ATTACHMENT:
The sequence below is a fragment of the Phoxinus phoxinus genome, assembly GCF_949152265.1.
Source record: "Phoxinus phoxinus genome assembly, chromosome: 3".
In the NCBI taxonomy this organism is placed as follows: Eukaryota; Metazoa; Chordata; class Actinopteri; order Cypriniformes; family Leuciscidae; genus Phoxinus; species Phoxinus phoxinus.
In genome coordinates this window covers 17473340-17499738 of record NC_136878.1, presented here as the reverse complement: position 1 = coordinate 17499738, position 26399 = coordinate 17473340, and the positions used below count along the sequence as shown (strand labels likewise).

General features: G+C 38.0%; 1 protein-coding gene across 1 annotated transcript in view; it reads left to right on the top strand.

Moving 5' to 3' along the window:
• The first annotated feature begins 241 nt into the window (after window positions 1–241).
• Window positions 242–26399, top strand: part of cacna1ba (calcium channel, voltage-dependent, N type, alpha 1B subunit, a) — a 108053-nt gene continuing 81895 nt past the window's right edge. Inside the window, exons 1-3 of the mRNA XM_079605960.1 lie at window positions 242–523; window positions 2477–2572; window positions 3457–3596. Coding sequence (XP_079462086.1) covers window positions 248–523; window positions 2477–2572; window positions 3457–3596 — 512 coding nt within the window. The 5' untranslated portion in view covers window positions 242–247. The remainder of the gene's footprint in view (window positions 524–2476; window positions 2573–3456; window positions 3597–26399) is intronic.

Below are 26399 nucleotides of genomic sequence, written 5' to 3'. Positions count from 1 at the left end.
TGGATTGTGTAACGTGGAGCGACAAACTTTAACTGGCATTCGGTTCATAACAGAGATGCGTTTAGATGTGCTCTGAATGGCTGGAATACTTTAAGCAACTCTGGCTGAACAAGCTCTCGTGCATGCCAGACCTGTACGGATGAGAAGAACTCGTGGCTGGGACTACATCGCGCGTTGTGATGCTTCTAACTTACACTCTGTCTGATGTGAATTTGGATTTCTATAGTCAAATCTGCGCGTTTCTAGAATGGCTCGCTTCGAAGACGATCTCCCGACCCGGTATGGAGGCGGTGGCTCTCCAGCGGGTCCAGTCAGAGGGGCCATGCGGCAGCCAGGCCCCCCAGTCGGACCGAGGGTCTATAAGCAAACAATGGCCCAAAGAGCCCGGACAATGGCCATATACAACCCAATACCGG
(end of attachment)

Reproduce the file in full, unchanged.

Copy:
The sequence below is a fragment of the Phoxinus phoxinus genome, assembly GCF_949152265.1.
Source record: "Phoxinus phoxinus genome assembly, chromosome: 3".
In the NCBI taxonomy this organism is placed as follows: Eukaryota; Metazoa; Chordata; class Actinopteri; order Cypriniformes; family Leuciscidae; genus Phoxinus; species Phoxinus phoxinus.
In genome coordinates this window covers 17473340-17499738 of record NC_136878.1, presented here as the reverse complement: position 1 = coordinate 17499738, position 26399 = coordinate 17473340, and the positions used below count along the sequence as shown (strand labels likewise).

General features: G+C 38.0%; 1 protein-coding gene across 1 annotated transcript in view; it reads left to right on the top strand.

Moving 5' to 3' along the window:
• The first annotated feature begins 241 nt into the window (after window positions 1–241).
• Window positions 242–26399, top strand: part of cacna1ba (calcium channel, voltage-dependent, N type, alpha 1B subunit, a) — a 108053-nt gene continuing 81895 nt past the window's right edge. Inside the window, exons 1-3 of the mRNA XM_079605960.1 lie at window positions 242–523; window positions 2477–2572; window positions 3457–3596. Coding sequence (XP_079462086.1) covers window positions 248–523; window positions 2477–2572; window positions 3457–3596 — 512 coding nt within the window. The 5' untranslated portion in view covers window positions 242–247. The remainder of the gene's footprint in view (window positions 524–2476; window positions 2573–3456; window positions 3597–26399) is intronic.

Below are 26399 nucleotides of genomic sequence, written 5' to 3'. Positions count from 1 at the left end.
TGGATTGTGTAACGTGGAGCGACAAACTTTAACTGGCATTCGGTTCATAACAGAGATGCGTTTAGATGTGCTCTGAATGGCTGGAATACTTTAAGCAACTCTGGCTGAACAAGCTCTCGTGCATGCCAGACCTGTACGGATGAGAAGAACTCGTGGCTGGGACTACATCGCGCGTTGTGATGCTTCTAACTTACACTCTGTCTGATGTGAATTTGGATTTCTATAGTCAAATCTGCGCGTTTCTAGAATGGCTCGCTTCGAAGACGATCTCCCGACCCGGTATGGAGGCGGTGGCTCTCCAGCGGGTCCAGTCAGAGGGGCCATGCGGCAGCCAGGCCCCCCAGTCGGACCGAGGGTCTATAAGCAAACAATGGCCCAAAGAGCCCGGACAATGGCCATATACAACCCAATACCGG